Archaeology is by far one of the most interesting fields of science. It deals with the past civilizations which hold a tremendous attraction for us. It has been likened to historical detective work where one can piece together past lives and events using only the remains that can be dug up from the ground. It is not surprising therefore that it has even attracted the interest of even ordinary people and not just the scientists. They have turned to it as the most fulfilling sort of hobby that one can engage in.
The irony though is that some of the most important archaeological discoveries of all time were not uncovered on purpose. Of course there were expeditions that set out to uncover the secrets of ancient civilizations, but sometimes the discoveries were made by accident. There are numerous cases when ancient artefacts and monuments were uncovered by construction workers digging in order to build something new. What they uncover instead is a link to the past.
It is easy to understand why construction work could uncover so many archaeological find; the workers would have to dig in order to lay the foundations of a new structure. They would come across some objects and stones that would have been part of an ancient complex.
There is a problem with such discoveries though. Since the workers are not counting on finding anything, they might be careless in the way that they dig and that could damage artefacts. Who knows how many archaeological treasures have been damaged this way? Another concern is that since they are not trained in the right way for digging artefacts then it could result in damage that could be irreparable. Then there is also the problem of looting, especially when the workers know that artefacts could be valuable.
As we have mentioned there are so many sites that have been uncovered by construction projects. One of the most recent examples is the site of an ancient Hindu temple that was uncovered in the island of Bali in Indonesia. It is said that the temple could go back to the 13th or 15th Century.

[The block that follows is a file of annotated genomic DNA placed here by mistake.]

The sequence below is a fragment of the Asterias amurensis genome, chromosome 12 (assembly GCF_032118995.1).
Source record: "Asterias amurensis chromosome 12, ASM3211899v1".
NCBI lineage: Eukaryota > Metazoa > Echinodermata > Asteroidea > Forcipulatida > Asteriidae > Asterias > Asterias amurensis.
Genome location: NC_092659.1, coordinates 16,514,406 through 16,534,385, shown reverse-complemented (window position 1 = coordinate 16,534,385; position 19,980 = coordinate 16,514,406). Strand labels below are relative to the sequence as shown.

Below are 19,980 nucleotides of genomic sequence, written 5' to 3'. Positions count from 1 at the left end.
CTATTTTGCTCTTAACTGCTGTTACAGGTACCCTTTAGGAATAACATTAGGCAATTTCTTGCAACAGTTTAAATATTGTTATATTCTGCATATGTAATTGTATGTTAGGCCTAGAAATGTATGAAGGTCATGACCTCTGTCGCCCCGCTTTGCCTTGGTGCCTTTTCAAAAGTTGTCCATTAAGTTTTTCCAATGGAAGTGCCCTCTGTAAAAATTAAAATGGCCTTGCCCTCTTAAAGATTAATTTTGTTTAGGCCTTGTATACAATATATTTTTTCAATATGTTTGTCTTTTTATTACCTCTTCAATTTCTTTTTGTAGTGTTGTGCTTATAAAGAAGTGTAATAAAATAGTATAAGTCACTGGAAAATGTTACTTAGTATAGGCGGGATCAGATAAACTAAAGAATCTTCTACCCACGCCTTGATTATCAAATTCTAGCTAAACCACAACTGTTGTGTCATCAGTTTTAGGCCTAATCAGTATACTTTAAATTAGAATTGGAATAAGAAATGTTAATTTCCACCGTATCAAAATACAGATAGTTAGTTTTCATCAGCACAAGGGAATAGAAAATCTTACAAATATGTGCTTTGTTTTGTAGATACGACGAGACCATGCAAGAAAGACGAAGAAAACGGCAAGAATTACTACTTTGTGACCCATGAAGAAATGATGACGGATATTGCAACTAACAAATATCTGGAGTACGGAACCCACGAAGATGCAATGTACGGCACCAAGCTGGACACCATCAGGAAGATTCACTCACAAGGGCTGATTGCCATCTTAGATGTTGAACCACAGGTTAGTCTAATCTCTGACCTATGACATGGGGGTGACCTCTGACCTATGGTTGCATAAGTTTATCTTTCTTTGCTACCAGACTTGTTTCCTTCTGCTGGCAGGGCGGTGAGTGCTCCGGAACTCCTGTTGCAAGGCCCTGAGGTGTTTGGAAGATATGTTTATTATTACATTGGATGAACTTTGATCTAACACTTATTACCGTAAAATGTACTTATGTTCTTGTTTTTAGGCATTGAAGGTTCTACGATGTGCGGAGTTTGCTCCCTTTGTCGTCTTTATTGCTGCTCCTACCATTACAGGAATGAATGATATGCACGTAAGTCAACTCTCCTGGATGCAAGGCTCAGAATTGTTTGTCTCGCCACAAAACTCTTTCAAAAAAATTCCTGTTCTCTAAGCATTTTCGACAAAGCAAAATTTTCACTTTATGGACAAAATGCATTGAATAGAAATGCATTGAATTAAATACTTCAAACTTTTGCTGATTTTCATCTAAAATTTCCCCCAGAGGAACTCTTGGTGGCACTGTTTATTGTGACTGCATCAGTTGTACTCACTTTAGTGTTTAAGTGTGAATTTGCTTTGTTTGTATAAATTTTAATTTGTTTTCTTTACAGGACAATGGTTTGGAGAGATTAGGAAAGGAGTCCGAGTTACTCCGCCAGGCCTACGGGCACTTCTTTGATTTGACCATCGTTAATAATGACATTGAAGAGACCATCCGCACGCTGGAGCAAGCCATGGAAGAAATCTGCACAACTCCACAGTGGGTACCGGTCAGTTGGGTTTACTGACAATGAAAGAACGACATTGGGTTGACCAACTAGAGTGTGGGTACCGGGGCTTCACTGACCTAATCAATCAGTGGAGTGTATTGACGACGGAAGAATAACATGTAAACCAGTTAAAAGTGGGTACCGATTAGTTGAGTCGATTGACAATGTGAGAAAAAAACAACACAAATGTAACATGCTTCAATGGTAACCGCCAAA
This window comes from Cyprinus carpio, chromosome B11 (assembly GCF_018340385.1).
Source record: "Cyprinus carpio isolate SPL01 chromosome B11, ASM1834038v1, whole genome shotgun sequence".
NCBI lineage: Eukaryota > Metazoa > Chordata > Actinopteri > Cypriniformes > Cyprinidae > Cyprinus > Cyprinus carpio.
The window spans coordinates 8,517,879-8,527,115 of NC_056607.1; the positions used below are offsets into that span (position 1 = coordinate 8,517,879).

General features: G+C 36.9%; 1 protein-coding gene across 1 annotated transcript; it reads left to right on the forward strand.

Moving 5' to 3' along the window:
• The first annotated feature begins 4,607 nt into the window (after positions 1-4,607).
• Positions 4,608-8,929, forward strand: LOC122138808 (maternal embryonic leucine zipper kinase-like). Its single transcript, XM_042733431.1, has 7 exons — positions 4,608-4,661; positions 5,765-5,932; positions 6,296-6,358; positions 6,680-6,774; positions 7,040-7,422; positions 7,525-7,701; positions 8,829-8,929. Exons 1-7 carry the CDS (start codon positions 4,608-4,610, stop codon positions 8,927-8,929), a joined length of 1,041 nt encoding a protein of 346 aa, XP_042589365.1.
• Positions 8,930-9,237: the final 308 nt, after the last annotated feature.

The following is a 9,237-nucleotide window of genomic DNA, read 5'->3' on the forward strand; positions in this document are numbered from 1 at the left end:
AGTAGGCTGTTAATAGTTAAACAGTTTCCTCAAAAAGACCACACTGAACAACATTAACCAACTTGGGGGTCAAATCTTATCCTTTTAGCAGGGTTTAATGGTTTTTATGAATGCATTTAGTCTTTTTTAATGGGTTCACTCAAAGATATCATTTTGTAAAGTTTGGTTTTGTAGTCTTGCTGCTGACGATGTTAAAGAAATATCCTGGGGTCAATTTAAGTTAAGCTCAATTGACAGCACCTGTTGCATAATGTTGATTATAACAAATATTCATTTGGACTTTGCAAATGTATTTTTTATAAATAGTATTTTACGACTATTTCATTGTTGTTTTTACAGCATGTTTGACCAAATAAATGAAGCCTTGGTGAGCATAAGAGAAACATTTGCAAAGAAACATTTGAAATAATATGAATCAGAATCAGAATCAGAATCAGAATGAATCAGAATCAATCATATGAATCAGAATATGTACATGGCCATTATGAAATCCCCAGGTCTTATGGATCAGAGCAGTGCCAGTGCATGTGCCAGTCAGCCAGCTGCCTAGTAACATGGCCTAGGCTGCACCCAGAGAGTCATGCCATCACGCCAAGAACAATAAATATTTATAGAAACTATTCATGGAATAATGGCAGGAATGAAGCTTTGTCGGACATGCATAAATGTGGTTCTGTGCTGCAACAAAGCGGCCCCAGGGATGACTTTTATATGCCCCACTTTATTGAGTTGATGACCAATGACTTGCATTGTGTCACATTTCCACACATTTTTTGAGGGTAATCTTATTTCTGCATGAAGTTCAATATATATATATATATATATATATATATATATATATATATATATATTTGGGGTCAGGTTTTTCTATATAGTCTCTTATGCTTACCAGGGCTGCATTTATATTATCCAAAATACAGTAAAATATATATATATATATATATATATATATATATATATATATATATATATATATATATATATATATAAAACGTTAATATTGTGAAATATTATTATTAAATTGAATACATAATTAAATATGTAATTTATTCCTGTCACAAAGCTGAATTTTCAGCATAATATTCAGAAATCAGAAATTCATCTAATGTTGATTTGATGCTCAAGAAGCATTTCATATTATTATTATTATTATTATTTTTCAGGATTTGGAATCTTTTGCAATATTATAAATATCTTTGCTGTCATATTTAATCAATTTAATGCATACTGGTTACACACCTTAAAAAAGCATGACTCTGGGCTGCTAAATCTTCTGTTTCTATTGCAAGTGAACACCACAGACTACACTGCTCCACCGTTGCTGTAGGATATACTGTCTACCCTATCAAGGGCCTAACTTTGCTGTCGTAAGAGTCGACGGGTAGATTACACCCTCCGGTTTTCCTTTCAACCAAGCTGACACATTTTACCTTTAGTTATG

One of the most famous archaeological discoveries to have been unearthed by accident is the ancient Terracotta Army in China. It was unearthed by farmers who were trying to construct a well on the site. Aside from the army of figures, an entire necropolis was also uncovered on the site.
Posted on 11 November '12 by Nubia, under Ancient Nubia. No Comments.
Archaeology had its heyday in the late 19th and the early 20th Century. The field was not even well defined or established back then. That was the period when many amazing places in different parts of the world were being discovered and investigated. Part of the popularity of the field was the hint of adventure and exploration that it gives to those who wanted to try it out.
The places of discovery were usually in exotic locations in distant parts of the world. Getting there is not the easiest thing. The work of exploration itself was also a gruelling task that could pose a major problem to even the most able bodied person. There was also the lure of mystery and knowledge that would have been difficult for anyone to resist.
It is not surprising therefore that archaeological discoveries back then, were greeted with a lot more fanfare than today. People were drawn to it. Here are some of the more important archaeological discoveries of that period:
Troy- The location of the ancient city of Troy, which was recorded in the ancient Greek epic, has been lost to modern man until the adventurer and archaeological pioneer Heinrich Schliemann set out to find it. He made some mistakes along the way but his main discovery was correct.
Angkor Wat- This ancient temple city of the Khmer empire is one of the largest religious complexes in the world. It is now one of Cambodia’s jewels.
Tutankhamen’s Tomb- The tale of the discovery of this pharaoh’s tomb could have been a plot for an Indiana Jones’ movie. The discovery also fuelled a craze for things connected with Egypt at that time which made its influence felt on most of the Western world.
These are just some of the amazing archaeological discoveries that made the whole world a captive audience. The problem is that now, some people feel that there are no longer discoveries as interesting as those to be made. These people believe that the archaeologists who look for relics from the past have become obsolete themselves, is it time to call the removalists on archaeologists?